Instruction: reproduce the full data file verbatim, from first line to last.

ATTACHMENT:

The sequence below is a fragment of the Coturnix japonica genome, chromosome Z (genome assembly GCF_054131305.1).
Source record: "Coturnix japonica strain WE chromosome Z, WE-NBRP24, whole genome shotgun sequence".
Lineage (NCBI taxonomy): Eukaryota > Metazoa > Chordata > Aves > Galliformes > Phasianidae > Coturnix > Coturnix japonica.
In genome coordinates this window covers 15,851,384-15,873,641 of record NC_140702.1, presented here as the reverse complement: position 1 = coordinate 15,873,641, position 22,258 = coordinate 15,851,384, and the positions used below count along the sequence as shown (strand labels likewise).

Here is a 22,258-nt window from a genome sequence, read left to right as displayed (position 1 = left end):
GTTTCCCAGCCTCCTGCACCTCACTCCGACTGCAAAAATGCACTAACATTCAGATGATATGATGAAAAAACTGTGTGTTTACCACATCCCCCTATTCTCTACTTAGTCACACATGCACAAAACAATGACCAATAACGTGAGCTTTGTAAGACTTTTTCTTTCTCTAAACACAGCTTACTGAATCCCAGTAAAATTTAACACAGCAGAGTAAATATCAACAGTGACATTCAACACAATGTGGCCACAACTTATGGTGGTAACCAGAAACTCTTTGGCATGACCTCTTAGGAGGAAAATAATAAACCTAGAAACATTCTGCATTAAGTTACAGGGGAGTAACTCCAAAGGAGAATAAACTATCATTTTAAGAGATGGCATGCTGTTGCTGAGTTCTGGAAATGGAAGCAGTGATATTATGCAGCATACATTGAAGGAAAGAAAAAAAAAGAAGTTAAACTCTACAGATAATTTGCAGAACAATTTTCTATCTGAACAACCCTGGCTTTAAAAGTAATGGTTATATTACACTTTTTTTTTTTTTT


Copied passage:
The sequence below is a fragment of the Coturnix japonica genome, chromosome Z (genome assembly GCF_054131305.1).
Source record: "Coturnix japonica strain WE chromosome Z, WE-NBRP24, whole genome shotgun sequence".
Lineage (NCBI taxonomy): Eukaryota > Metazoa > Chordata > Aves > Galliformes > Phasianidae > Coturnix > Coturnix japonica.
In genome coordinates this window covers 15,851,384-15,873,641 of record NC_140702.1, presented here as the reverse complement: position 1 = coordinate 15,873,641, position 22,258 = coordinate 15,851,384, and the positions used below count along the sequence as shown (strand labels likewise).

Here is a 22,258-nt window from a genome sequence, read left to right as displayed (position 1 = left end):
GTTTCCCAGCCTCCTGCACCTCACTCCGACTGCAAAAATGCACTAACATTCAGATGATATGATGAAAAAACTGTGTGTTTACCACATCCCCCTATTCTCTACTTAGTCACACATGCACAAAACAATGACCAATAACGTGAGCTTTGTAAGACTTTTTCTTTCTCTAAACACAGCTTACTGAATCCCAGTAAAATTTAACACAGCAGAGTAAATATCAACAGTGACATTCAACACAATGTGGCCACAACTTATGGTGGTAACCAGAAACTCTTTGGCATGACCTCTTAGGAGGAAAATAATAAACCTAGAAACATTCTGCATTAAGTTACAGGGGAGTAACTCCAAAGGAGAATAAACTATCATTTTAAGAGATGGCATGCTGTTGCTGAGTTCTGGAAATGGAAGCAGTGATATTATGCAGCATACATTGAAGGAAAGAAAAAAAAAGAAGTTAAACTCTACAGATAATTTGCAGAACAATTTTCTATCTGAACAACCCTGGCTTTAAAAGTAATGGTTATATTACACTTTTTTTTTTTTTT